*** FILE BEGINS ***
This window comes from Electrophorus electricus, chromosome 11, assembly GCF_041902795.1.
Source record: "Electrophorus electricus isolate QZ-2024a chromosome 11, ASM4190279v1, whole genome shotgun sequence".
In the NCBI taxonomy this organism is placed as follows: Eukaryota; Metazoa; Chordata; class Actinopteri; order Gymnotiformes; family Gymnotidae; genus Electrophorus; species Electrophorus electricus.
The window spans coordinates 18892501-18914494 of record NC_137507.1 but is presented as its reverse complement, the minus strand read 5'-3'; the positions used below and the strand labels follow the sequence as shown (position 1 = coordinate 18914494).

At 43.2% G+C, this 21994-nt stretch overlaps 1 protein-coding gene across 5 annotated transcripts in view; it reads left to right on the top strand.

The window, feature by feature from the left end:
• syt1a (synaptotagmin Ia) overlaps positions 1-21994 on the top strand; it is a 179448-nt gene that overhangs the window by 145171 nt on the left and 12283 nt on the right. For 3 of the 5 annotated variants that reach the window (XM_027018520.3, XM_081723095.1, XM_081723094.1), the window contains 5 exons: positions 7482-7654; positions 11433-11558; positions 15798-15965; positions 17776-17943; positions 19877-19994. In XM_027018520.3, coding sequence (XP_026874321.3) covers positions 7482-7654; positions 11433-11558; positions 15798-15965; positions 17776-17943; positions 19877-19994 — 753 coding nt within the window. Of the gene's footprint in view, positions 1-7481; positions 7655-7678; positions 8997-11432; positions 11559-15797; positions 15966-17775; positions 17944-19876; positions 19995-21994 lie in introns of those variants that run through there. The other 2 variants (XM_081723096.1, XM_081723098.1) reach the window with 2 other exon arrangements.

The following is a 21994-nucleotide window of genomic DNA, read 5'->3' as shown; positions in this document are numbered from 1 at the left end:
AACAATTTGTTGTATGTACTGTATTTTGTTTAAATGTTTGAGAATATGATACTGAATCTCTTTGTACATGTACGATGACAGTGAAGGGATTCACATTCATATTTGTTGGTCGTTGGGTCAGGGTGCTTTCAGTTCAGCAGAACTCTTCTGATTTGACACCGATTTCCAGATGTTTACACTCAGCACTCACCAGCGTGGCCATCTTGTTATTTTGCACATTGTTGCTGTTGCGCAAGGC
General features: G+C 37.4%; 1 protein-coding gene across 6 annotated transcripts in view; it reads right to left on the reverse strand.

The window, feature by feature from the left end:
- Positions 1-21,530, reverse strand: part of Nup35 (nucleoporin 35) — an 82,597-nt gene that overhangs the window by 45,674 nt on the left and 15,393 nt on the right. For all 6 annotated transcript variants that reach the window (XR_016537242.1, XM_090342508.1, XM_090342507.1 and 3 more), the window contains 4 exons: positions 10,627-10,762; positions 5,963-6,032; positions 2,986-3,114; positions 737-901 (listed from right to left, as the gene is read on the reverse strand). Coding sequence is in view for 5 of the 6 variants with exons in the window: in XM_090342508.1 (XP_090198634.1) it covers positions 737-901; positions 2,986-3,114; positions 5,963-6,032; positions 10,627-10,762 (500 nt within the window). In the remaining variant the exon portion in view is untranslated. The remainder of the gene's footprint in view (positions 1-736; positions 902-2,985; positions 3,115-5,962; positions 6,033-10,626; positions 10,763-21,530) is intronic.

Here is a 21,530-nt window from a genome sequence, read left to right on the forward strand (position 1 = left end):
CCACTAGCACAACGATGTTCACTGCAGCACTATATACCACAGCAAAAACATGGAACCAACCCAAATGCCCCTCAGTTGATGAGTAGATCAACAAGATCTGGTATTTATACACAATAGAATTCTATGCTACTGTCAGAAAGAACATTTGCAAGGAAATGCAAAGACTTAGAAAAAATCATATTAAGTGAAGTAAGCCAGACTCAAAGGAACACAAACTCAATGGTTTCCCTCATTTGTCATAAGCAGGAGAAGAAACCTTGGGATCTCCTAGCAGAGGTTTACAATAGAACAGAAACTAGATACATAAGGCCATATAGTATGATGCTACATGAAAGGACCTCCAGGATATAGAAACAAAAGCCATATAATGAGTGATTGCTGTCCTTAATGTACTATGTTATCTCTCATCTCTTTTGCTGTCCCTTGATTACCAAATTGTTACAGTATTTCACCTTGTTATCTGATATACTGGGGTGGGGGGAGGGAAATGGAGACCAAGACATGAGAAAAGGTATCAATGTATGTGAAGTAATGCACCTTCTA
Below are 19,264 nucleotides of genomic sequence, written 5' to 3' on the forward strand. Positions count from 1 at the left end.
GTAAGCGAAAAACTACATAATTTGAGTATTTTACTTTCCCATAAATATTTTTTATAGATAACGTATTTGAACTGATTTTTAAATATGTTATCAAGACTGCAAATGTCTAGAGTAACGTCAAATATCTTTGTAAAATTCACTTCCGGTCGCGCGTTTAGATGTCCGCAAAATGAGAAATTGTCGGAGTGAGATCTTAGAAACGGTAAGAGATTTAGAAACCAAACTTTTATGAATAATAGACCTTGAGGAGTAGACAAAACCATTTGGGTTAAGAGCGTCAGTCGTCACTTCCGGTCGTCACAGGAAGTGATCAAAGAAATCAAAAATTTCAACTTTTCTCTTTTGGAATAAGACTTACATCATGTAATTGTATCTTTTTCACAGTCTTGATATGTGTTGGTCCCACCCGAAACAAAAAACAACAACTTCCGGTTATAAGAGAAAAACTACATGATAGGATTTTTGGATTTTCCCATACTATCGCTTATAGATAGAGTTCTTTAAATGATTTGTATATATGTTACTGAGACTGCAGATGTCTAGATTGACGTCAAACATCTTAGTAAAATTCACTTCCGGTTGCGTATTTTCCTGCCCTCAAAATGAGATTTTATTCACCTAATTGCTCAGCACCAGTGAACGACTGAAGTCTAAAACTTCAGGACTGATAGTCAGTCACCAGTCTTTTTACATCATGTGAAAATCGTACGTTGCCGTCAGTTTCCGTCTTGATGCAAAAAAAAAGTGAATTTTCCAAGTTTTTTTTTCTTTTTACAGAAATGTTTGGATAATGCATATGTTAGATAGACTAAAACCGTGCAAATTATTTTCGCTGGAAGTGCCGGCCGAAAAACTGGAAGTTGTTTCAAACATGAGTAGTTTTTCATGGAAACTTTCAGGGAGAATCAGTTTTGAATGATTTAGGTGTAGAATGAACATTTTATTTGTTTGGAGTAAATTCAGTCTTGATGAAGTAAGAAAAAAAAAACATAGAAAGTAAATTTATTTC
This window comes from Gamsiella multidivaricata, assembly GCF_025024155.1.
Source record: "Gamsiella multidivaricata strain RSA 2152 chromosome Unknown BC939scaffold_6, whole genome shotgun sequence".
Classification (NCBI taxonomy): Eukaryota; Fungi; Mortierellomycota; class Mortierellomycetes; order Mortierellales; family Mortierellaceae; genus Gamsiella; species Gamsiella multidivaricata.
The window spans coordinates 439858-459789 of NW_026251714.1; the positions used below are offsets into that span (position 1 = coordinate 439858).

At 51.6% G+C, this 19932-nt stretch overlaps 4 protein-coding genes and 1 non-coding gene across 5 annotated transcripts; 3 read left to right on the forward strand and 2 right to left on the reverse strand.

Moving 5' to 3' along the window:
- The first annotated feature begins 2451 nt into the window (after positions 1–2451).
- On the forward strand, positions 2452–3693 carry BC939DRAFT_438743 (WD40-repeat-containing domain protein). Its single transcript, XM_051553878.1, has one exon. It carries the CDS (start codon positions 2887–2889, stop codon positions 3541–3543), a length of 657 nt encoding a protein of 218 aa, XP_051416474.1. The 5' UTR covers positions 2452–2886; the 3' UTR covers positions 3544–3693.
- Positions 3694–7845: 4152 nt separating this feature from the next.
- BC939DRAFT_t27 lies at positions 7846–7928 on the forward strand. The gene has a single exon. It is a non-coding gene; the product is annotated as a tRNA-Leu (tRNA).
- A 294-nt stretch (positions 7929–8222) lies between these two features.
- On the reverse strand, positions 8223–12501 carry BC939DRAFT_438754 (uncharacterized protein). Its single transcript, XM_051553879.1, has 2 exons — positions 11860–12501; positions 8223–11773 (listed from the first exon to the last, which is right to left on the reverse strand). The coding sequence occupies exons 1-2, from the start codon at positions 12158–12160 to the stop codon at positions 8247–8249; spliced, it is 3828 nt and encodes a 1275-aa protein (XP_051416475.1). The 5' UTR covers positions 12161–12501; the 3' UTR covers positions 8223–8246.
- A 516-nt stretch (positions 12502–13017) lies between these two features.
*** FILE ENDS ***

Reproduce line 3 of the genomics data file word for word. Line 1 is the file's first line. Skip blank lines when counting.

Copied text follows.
In the NCBI taxonomy this organism is placed as follows: Eukaryota; Metazoa; Chordata; class Actinopteri; order Gymnotiformes; family Gymnotidae; genus Electrophorus; species Electrophorus electricus.